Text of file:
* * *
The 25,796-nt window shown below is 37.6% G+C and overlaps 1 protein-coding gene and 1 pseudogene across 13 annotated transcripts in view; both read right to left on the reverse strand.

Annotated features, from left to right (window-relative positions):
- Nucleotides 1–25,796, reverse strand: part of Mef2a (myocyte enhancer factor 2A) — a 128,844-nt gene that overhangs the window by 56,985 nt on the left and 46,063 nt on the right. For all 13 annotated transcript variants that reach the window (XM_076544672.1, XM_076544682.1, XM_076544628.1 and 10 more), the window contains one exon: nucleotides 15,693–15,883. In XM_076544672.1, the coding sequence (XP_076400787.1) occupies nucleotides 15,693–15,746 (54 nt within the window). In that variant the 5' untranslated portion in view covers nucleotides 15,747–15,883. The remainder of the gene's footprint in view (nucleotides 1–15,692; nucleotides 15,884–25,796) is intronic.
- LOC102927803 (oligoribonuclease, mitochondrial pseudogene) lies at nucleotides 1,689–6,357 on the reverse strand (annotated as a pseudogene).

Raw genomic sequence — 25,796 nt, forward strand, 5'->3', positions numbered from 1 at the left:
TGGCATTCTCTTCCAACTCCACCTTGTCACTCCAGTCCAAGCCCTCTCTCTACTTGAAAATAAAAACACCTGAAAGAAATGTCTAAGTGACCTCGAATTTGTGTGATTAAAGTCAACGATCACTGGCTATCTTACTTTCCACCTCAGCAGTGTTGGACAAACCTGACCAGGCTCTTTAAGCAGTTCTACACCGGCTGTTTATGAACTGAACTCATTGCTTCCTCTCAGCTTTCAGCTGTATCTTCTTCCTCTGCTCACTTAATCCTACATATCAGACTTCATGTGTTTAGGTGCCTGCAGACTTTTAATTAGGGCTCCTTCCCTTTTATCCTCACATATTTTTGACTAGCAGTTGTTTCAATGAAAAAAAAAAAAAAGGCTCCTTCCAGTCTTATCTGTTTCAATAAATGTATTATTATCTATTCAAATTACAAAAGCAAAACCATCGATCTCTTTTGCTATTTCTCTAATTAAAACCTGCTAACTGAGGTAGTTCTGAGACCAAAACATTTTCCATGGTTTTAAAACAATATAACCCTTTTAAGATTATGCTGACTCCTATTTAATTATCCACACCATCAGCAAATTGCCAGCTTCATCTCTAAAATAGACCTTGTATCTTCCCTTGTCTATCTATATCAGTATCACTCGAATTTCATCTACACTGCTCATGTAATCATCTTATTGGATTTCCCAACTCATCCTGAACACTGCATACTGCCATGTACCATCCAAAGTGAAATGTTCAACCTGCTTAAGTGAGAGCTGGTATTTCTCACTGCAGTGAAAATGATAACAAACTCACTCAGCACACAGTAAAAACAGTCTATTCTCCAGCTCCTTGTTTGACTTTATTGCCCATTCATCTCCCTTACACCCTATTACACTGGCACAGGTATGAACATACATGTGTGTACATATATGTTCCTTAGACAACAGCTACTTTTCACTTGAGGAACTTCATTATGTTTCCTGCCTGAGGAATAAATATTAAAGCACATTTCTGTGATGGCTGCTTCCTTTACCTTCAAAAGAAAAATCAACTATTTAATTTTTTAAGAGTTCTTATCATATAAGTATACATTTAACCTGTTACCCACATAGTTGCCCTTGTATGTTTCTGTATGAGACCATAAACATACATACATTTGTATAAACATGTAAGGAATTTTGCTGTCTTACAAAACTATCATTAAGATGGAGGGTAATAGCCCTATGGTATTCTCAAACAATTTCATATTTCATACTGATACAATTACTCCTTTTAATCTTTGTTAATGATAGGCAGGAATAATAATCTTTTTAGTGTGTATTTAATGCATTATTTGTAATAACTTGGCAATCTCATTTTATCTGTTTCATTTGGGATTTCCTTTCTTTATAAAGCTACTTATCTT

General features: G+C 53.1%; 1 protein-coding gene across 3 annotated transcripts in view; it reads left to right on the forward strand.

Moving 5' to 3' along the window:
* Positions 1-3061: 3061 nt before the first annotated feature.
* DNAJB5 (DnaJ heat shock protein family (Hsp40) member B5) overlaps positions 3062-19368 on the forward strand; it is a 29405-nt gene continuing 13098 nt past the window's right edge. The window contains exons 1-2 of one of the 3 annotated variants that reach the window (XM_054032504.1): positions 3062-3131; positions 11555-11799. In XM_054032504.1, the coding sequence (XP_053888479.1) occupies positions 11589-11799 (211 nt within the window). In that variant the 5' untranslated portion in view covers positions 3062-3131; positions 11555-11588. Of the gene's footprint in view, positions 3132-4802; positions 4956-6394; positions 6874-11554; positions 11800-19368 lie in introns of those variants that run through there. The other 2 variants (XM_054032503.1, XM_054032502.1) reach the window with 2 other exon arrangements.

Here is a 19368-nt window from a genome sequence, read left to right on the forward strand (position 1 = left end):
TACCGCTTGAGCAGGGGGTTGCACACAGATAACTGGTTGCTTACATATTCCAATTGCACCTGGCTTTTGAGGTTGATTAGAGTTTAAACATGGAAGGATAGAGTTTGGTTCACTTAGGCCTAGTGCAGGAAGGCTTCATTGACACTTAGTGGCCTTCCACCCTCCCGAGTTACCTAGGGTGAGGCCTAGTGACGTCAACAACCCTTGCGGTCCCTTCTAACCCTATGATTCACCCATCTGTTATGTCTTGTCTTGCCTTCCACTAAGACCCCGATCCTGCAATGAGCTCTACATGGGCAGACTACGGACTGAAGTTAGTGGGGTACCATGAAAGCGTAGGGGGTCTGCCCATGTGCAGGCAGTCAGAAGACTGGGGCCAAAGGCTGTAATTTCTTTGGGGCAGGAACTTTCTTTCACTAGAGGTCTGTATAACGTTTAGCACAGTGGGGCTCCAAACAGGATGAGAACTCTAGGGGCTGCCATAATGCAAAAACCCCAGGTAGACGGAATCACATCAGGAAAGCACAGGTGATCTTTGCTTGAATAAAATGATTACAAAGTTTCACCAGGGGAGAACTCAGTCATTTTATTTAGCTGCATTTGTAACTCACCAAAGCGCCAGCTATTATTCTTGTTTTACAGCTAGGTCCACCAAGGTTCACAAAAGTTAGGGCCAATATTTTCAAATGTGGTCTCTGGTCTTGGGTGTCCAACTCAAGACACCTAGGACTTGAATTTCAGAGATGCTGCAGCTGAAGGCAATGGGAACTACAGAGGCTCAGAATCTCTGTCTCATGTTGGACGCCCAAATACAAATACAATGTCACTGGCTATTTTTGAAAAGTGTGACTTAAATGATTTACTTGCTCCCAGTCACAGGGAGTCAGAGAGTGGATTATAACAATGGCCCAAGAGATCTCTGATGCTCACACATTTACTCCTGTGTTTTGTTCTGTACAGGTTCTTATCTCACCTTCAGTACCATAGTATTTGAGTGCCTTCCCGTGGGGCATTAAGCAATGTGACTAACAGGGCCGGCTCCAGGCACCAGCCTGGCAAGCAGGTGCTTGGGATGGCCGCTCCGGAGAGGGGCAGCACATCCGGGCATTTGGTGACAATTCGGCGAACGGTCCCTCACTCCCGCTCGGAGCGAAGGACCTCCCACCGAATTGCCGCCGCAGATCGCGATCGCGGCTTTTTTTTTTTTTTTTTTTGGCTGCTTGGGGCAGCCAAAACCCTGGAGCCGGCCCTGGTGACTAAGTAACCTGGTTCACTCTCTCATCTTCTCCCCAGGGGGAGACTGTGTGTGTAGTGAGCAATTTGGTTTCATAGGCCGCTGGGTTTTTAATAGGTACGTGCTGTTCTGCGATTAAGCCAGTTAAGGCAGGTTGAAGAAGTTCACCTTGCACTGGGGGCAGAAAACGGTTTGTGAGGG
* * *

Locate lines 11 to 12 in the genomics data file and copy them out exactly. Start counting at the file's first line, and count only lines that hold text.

Here is a 19368-nt window from a genome sequence, read left to right on the forward strand (position 1 = left end):
TACCGCTTGAGCAGGGGGTTGCACACAGATAACTGGTTGCTTACATATTCCAATTGCACCTGGCTTTTGAGGTTGATTAGAGTTTAAACATGGAAGGATAGAGTTTGGTTCACTTAGGCCTAGTGCAGGAAGGCTTCATTGACACTTAGTGGCCTTCCACCCTCCCGAGTTACCTAGGGTGAGGCCTAGTGACGTCAACAACCCTTGCGGTCCCTTCTAACCCTATGATTCACCCATCTGTTATGTCTTGTCTTGCCTTCCACTAAGACCCCGATCCTGCAATGAGCTCTACATGGGCAGACTACGGACTGAAGTTAGTGGGGTACCATGAAAGCGTAGGGGGTCTGCCCATGTGCAGGCAGTCAGAAGACTGGGGCCAAAGGCTGTAATTTCTTTGGGGCAGGAACTTTCTTTCACTAGAGGTCTGTATAACGTTTAGCACAGTGGGGCTCCAAACAGGATGAGAACTCTAGGGGCTGCCATAATGCAAAAACCCCAGGTAGACGGAATCACATCAGGAAAGCACAGGTGATCTTTGCTTGAATAAAATGATTACAAAGTTTCACCAGGGGAGAACTCAGTCATTTTATTTAGCTGCATTTGTAACTCACCAAAGCGCCAGCTATTATTCTTGTTTTACAGCTAGGTCCACCAAGGTTCACAAAAGTTAGGGCCAATATTTTCAAATGTGGTCTCTGGTCTTGGGTGTCCAACTCAAGACACCTAGGACTTGAATTTCAGAGATGCTGCAGCTGAAGGCAATGGGAACTACAGAGGCTCAGAATCTCTGTCTCATGTTGGACGCCCAAATACAAATACAATGTCACTGGCTATTTTTGAAAAGTGTGACTTAAATGATTTACTTGCTCCCAGTCACAGGGAGTCAGAGAGTGGATTATAACAATGGCCCAAGAGATCTCTGATGCTCACACATTTACTCCTGTGTTTTGTTCTGTACAGGTTCTTATCTCACCTTCAGTACCATAGTATTTGAGTGCCTTCCCGTGGGGCATTAAGCAATGTGACTAACAGGGCCGGCTCCAGGCACCAGCCTGGCAAGCAGGTGCTTGGGATGGCCGCTCCGGAGAGGGGCAGCACATCCGGGCATTTGGTGACAATTCGGCGAACGGTCCCTCACTCCCGCTCGGAGCGAAGGACCTCCCACCGAATTGCCGCCGCAGATCGCGATCGCGGCTTTTTTTTTTTTTTTTTTTGGCTGCTTGGGGCAGCCAAAACCCTGGAGCCGGCCCTGGTGACTAAGTAACCTGGTTCACTCTCTCATCTTCTCCCCAGGGGGAGACTGTGTGTGTAGTGAGCAATTTGGTTTCATAGGCCGCTGGGTTTTTAATAGGTACGTGCTGTTCTGCGATTAAGCCAGTTAAGGCAGGTTGAAGAAGTTCACCTTGCACTGGGGGCAGAAAACGGTTTGTGAGGG